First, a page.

Lonicera morrowii (Morrow's Honeysuckle)
|Also known as:|
|Life cycle:||perennial woody|
|Habitat:||part shade, sun; disturbed soil; fields, fence rows, forests, woodland edges, thickets, landscape plantings|
|Bloom season:||May - June|
|Plant height:||5 to 12 feet|
|Wetland Indicator Status:||GP: UPL MW: FACU NCNE: FACU|
|MN county distribution (click map to enlarge):|
|National distribution (click map to enlarge):|
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Pairs of irregular flowers arising from leaf axils all along first year branches. Flowers are white, ¾ to 1 inch long, with a slender tube and 2 lips, the upper lip with 4 erect lobes that become spreading with age, the lower lip reflexed down, about as long as the upper, and both longer than the floral tube. Outer surfaces are hairy, especially the tube. Protruding from the tube are 5 yellow-tipped stamens and a slender, white style with a green, dome-shaped stigma at the tip. Flowers turn dull, pale yellow as they wither.
The floral tube is slightly swollen on one side near the base. At the base of the tube is a green, egg-shaped ovary with 5 lance-oblong lobes at the tip. The pair of flowers sits at the tip of a hairy stalk up to ¾ inch long with a pair of leaf-like bracts between the stalk and ovary. The bracts are lance-oblong, spreading, hairy, and usually longer than the ovary. At the base of each ovary is a second bract (bracteole) that is oval to egg-shaped, sparsely hairy along the edges, and half or more as long as the ovary at anthesis.
Leaves and stems:
Leaves are opposite, 1 to 2 inches long, ½ to 1 inch wide, narrowly egg-shaped to oblong-elliptic, widest at or below the middle, blunt or pointed at the tip, rounded to straight across to somewhat heart-shaped at the base, with a short, hairy stalk. Edges are toothless with a fringe of fine hairs. Color is green to blue-green.
The upper surface is finely hairy, the lower hairy especially along the veins. Twigs are green to gray, finely hairy, and hollow with a brown pith. Older bark is gray and often peeling in strips. Stems are multiple from the base and many-branched, branching from the base.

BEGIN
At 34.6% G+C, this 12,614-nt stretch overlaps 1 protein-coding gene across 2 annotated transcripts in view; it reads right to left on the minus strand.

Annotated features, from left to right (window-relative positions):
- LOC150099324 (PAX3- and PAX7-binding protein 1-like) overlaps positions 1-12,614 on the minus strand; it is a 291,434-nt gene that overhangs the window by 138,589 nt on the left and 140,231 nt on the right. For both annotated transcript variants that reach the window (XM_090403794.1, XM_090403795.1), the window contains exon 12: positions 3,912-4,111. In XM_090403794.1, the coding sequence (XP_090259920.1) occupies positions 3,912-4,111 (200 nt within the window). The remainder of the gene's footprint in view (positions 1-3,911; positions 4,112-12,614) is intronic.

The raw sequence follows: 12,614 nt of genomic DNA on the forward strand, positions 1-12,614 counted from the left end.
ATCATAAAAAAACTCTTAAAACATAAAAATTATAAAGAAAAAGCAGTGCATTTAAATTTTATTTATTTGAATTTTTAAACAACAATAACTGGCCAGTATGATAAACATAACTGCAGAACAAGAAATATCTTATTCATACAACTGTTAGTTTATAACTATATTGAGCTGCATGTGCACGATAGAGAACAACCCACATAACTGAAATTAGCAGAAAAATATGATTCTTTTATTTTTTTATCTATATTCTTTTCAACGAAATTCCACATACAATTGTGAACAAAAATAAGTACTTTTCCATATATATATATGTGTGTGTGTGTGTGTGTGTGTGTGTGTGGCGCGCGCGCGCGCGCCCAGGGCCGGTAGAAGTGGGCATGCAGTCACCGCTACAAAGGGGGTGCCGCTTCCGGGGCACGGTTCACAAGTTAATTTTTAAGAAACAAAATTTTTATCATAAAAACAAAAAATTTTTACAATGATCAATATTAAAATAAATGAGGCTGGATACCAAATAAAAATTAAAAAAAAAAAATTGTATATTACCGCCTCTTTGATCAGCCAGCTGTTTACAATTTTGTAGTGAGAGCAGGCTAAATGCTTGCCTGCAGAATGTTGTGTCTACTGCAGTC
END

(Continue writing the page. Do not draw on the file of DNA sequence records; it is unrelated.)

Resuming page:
Morrow's Honeysuckle is one of four exotic invasive Honeysuckles to grace our landscape. Of these four, the key distinguishing characteristics of Morrow's are the combination of: flowers and fruits at the end of a long stalk, and hairy leaves, stems and bracts. By comparison, Amur Honeysuckle (Lonicera maackii) also has white flowers and hairy leaves, but the leaves taper to a pointed tip (acuminate) and flowers and fruits are stalkless or nearly so. Tatarian Honeysuckle (Lonicera tatarica) is hairless and usually has pink flowers, occasionally white, the flowers do not turn yellowish as they wither, and the bracteole at the base of the ovary is half or less as long as the ovary at anthesis. Showy Honeysuckle (Lonicera ×bella) is a cultivated, fertile hybrid between L. tatarica and L. morrowii, is more sparsely hairy and has pink to white flowers.
All of these exotic Honeysuckles are problematic in natural areas. They can create dense thickets, they leaf out early and stay leafed out later than most other shrubs, all of which robs sunlight, moisture and nutrients from other plants in the understory. Birds eat the fruits and easily spread the seeds to new locations. The exotics are fairly easy to distinguish from the MN native Lonicera species: most natives are vines not shrubs, the native shrubs do not have the vigor or stature of the exotics, nor do they have pink or white flowers, and the twigs are solid where the exotics are hollow.
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- Morrow's Honeysuckle shrub
- Morrow's Honeysuckle shrub
- flowering branches
- hairs on leaf underside
- flowers turn dull pale yellow as they wither
- exotic Honeysuckles have hollow twigs with brown pith
Photos courtesy Peter M. Dziuk taken in Chisago and Houston counties.
Have you seen this plant in Minnesota, or have any other comments about it?